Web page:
Mother and child at a park.
Super payments during paid parental leave will help women in their retirement, the government says. Image by David Crosling/AAP PHOTOS
  • politics

Super on paid leave kicks off broader equality push


March 7, 2024

Australian women will be thousands of dollars better off in retirement under a pledge to pay super on government-funded paid parental leave.

The policy was announced as part of the first-ever gender equality strategy launched by Minister for Women Katy Gallagher in a national address on Thursday.

Government purchasing power will also be used to reward firms committed to tackling gender equality, and to weed out big businesses without targets to improve, the minister confirmed in her speech.

There were two main reasons to pay the 12 per cent super contribution on commonwealth paid parental leave, Senator Gallagher said.

The first was the need to close the “gender super pay gap” that opens up when women take time out of the workforce to raise children, leading to smaller retirement balances.

On average, women end up with about 25 per cent less super than men.

“But it’s also about sending a message that we value the care that you are doing when you chop in and out of your career,” Senator Gallagher said.

“And we don’t think you should be financially penalised for it.”

Finance Minister Katy Gallagher
 Katy Gallagher says paying super on parental leave will help women balance care and work. Image by Lukas Coch/AAP PHOTOS 

The super changes have been welcomed by the industry, with Super Members Council chief executive Misha Schubert labelling the move as historic.

“This watershed reform will make a powerful difference to the lives and retirement incomes of generations of Australian women in the decades ahead,” she said.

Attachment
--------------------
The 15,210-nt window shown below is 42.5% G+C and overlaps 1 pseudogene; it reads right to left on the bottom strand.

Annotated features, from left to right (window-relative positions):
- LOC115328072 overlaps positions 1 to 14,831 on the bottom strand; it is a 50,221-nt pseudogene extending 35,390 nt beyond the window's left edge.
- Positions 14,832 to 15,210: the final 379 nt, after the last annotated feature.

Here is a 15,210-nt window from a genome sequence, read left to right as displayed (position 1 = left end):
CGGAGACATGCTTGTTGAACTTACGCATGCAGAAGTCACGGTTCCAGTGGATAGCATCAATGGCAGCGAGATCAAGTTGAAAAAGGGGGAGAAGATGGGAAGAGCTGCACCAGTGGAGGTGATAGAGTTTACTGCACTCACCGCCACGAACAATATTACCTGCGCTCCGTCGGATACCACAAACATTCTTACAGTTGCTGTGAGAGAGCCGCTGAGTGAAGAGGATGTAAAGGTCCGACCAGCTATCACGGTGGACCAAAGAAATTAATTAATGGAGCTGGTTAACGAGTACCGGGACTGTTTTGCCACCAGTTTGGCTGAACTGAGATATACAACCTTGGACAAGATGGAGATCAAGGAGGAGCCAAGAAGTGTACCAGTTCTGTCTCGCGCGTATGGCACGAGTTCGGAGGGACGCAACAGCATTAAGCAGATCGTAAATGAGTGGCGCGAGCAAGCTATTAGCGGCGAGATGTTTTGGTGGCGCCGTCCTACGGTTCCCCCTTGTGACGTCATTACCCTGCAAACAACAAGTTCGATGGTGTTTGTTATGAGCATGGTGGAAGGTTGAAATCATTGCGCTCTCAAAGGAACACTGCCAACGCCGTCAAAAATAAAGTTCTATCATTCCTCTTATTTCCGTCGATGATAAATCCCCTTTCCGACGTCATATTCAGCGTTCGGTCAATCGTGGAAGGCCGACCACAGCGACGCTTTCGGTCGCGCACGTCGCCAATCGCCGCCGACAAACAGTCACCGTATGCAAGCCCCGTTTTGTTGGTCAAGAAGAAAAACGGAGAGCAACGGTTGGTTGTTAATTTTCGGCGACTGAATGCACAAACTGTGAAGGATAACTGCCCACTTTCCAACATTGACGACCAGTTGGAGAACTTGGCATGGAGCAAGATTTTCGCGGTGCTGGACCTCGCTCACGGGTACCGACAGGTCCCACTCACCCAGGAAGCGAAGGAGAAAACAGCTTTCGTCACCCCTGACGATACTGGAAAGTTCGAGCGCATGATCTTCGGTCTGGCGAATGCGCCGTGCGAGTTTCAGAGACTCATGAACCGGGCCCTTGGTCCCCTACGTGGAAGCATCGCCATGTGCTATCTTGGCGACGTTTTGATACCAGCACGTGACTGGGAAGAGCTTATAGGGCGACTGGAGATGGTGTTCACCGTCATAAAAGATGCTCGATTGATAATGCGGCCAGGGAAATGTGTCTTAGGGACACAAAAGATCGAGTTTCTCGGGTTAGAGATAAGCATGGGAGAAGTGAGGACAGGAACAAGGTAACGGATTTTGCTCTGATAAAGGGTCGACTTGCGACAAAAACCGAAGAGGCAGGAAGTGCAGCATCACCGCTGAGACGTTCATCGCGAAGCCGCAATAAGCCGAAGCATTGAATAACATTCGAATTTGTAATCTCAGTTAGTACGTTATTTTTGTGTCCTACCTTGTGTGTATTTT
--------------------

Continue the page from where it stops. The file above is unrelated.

Yet criticism was levelled at the start date well in the future, with the measure scheduled to begin in mid-2025.

Greens leader Adam Bandt said there was no justification for the delay. 

“This situation has gone on for far too long and Labor could have fixed this much earlier and stopped women retiring in poverty,” he said.

Treasurer Jim Chalmers defended the decision to have the super changes start in mid-2025.

“We’ve got to get the systems right, we’ve got to work out the most effective way to pay this benefit,” he told ABC Radio.

Shadow women’s spokeswoman Sussan Ley said she agreed in principle with move but wanted to know how much it would cost federal coffers.

“We will work with the government on its proposal, but this commitment made in good faith is not a blank cheque,” she said. 

“Conservative estimates are that this will cost almost a billion dollars over the forward estimates, with a potential medium-term cost of over three billion.”

Senator Gallagher said the final cost was yet to be determined but it would be funded in the federal budget and not tied to an election commitment.

The super contribution will help 180,000 families that receive the benefit each year.

A mother pushes a stroller.
 Adding super to paid parental leave was recommended by the women’s economic equality task force. Image by Dan Peled/AAP PHOTOS 

While some employers already pay super on top of any paid parental leave, the changes would ensure all people using the leave would be able to access it.

The benefit in retirement of the scheme depends on individual salaries and whether women work part-time or full-time, but Senator Gallagher said it would be in the “thousands of dollars for an average income”.

Other measures announced on Thursday included a commitment to using purchasing power to support gender equality outcomes.

Senator Gallagher said the procurement rules would be more carrot than stick, but big businesses would need to commit to targets to improve gender equality in their workplaces in order to win government work.

“These targets will focus on the gender makeup of their boards and the workforce, equal pay, flexible working arrangements, workplace consultation on gender equality, and efforts to prevent and address sexual harassment,” she said.

Stronger targets for women on government boards and advisory bodies will also be enforced.

There are already 50 per cent targets in place but in fields such as economics and science, Senator Gallagher said there was room for improvement.